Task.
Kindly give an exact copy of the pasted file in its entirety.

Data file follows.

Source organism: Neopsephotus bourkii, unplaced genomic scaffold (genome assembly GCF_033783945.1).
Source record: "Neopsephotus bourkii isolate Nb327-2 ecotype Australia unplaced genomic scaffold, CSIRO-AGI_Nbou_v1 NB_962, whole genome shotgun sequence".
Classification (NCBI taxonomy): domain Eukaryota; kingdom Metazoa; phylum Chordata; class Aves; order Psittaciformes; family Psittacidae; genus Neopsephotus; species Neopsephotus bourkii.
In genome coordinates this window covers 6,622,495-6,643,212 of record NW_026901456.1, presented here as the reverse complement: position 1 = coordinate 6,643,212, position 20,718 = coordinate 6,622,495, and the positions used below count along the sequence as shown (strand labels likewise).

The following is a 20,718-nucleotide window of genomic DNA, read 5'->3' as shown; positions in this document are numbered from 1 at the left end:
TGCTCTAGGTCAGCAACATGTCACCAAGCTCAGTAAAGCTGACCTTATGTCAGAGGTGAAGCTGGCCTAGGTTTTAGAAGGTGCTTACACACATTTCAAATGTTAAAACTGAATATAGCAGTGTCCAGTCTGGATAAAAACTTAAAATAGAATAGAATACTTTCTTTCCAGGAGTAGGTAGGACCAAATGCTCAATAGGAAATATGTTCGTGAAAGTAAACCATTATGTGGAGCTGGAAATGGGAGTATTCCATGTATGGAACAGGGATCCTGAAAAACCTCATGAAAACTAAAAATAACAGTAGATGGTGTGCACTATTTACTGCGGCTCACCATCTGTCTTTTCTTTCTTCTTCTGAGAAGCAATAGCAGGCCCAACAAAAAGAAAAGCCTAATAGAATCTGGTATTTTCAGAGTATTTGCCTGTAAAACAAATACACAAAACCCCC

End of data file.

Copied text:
Source organism: Neopsephotus bourkii, unplaced genomic scaffold (genome assembly GCF_033783945.1).
Source record: "Neopsephotus bourkii isolate Nb327-2 ecotype Australia unplaced genomic scaffold, CSIRO-AGI_Nbou_v1 NB_962, whole genome shotgun sequence".
Classification (NCBI taxonomy): domain Eukaryota; kingdom Metazoa; phylum Chordata; class Aves; order Psittaciformes; family Psittacidae; genus Neopsephotus; species Neopsephotus bourkii.
In genome coordinates this window covers 6,622,495-6,643,212 of record NW_026901456.1, presented here as the reverse complement: position 1 = coordinate 6,643,212, position 20,718 = coordinate 6,622,495, and the positions used below count along the sequence as shown (strand labels likewise).

The following is a 20,718-nucleotide window of genomic DNA, read 5'->3' as shown; positions in this document are numbered from 1 at the left end:
TGCTCTAGGTCAGCAACATGTCACCAAGCTCAGTAAAGCTGACCTTATGTCAGAGGTGAAGCTGGCCTAGGTTTTAGAAGGTGCTTACACACATTTCAAATGTTAAAACTGAATATAGCAGTGTCCAGTCTGGATAAAAACTTAAAATAGAATAGAATACTTTCTTTCCAGGAGTAGGTAGGACCAAATGCTCAATAGGAAATATGTTCGTGAAAGTAAACCATTATGTGGAGCTGGAAATGGGAGTATTCCATGTATGGAACAGGGATCCTGAAAAACCTCATGAAAACTAAAAATAACAGTAGATGGTGTGCACTATTTACTGCGGCTCACCATCTGTCTTTTCTTTCTTCTTCTGAGAAGCAATAGCAGGCCCAACAAAAAGAAAAGCCTAATAGAATCTGGTATTTTCAGAGTATTTGCCTGTAAAACAAATACACAAAACCCCC